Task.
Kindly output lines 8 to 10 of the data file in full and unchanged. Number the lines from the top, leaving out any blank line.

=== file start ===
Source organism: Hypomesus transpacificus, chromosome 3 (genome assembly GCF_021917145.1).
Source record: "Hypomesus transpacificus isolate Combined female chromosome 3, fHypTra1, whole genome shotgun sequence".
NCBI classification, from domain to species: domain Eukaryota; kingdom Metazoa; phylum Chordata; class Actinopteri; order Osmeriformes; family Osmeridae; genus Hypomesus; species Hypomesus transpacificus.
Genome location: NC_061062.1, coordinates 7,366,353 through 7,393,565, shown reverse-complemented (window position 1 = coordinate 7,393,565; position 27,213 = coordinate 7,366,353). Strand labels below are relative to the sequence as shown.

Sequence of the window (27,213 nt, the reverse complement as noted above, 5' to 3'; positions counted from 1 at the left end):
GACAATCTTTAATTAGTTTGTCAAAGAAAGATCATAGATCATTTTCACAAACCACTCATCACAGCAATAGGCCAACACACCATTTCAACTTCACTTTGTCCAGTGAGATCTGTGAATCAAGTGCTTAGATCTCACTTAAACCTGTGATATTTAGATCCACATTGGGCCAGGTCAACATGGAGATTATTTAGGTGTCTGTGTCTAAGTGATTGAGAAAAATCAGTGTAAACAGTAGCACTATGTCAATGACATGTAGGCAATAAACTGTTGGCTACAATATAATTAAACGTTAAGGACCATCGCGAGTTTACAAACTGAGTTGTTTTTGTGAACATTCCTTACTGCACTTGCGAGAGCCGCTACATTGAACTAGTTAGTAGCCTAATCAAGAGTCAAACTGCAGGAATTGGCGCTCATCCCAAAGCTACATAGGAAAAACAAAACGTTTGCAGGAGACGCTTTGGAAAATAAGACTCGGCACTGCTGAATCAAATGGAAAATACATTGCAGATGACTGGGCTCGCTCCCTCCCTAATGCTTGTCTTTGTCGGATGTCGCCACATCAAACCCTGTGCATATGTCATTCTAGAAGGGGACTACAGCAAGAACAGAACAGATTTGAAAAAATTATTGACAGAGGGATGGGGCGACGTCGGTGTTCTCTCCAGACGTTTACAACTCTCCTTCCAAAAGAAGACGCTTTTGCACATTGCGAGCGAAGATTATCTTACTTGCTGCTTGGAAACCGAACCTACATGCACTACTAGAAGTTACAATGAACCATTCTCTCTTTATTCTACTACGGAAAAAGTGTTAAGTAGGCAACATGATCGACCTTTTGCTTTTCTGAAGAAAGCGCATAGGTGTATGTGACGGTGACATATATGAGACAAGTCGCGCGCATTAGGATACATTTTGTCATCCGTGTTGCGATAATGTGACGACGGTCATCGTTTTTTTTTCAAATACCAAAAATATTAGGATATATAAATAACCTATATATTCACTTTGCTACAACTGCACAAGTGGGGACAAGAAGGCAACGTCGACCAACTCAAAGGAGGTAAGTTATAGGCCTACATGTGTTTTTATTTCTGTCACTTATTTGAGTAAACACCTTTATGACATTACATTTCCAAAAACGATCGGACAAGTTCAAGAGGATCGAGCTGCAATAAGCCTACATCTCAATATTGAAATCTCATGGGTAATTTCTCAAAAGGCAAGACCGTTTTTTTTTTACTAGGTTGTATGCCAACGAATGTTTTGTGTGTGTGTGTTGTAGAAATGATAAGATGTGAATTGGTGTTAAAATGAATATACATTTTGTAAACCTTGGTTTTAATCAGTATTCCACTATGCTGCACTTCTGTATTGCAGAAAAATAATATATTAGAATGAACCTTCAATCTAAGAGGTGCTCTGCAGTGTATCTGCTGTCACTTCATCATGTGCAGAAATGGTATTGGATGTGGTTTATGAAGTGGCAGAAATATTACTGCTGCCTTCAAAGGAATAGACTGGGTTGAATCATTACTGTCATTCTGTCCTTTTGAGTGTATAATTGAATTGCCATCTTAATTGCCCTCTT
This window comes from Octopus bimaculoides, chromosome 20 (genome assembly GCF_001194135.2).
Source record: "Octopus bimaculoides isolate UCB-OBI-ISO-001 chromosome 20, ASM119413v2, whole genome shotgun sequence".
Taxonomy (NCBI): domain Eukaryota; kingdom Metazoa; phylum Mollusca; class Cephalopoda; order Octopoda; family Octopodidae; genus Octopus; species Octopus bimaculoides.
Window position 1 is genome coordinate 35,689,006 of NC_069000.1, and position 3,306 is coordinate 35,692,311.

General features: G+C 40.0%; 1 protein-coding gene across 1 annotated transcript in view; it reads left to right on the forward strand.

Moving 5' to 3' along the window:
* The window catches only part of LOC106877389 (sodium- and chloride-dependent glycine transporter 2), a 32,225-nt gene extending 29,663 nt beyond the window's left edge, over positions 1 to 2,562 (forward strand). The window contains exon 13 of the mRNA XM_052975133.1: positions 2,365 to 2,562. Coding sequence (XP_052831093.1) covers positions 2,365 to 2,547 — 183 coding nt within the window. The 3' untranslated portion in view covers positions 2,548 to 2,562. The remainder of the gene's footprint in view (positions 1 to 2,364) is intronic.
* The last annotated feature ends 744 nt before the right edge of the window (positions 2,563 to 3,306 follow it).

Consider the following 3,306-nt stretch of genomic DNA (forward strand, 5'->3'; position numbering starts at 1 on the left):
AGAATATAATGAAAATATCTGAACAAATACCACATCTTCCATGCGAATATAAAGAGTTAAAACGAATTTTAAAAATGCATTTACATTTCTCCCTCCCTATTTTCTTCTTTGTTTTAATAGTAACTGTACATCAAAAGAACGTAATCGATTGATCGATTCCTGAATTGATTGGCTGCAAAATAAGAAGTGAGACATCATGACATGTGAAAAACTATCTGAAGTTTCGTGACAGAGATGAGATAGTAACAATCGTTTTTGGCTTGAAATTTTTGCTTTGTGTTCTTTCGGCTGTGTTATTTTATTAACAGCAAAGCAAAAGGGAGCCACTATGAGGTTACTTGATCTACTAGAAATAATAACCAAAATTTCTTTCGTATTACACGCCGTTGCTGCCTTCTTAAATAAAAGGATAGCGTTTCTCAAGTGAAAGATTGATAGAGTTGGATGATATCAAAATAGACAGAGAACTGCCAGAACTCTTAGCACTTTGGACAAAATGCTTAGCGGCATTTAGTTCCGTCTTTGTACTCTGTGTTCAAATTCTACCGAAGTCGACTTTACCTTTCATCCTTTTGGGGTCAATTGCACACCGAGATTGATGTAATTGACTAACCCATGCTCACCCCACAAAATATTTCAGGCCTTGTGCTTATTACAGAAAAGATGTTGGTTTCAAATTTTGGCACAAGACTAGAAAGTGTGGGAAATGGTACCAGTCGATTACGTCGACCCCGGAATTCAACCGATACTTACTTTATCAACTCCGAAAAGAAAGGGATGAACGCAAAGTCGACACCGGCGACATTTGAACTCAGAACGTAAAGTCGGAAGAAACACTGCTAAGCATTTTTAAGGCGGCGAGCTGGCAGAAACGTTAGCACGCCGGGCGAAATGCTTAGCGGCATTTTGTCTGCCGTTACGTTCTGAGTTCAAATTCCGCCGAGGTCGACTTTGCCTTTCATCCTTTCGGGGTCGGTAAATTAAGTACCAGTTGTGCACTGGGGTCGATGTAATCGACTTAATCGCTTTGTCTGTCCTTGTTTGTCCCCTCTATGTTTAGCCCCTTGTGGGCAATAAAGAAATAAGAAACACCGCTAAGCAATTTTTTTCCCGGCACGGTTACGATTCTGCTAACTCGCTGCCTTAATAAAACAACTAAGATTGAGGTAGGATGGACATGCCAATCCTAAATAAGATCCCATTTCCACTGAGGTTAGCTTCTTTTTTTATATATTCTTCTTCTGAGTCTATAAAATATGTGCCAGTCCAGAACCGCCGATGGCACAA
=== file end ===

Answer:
Source record: "Octopus bimaculoides isolate UCB-OBI-ISO-001 chromosome 20, ASM119413v2, whole genome shotgun sequence".
Taxonomy (NCBI): domain Eukaryota; kingdom Metazoa; phylum Mollusca; class Cephalopoda; order Octopoda; family Octopodidae; genus Octopus; species Octopus bimaculoides.
Window position 1 is genome coordinate 35,689,006 of NC_069000.1, and position 3,306 is coordinate 35,692,311.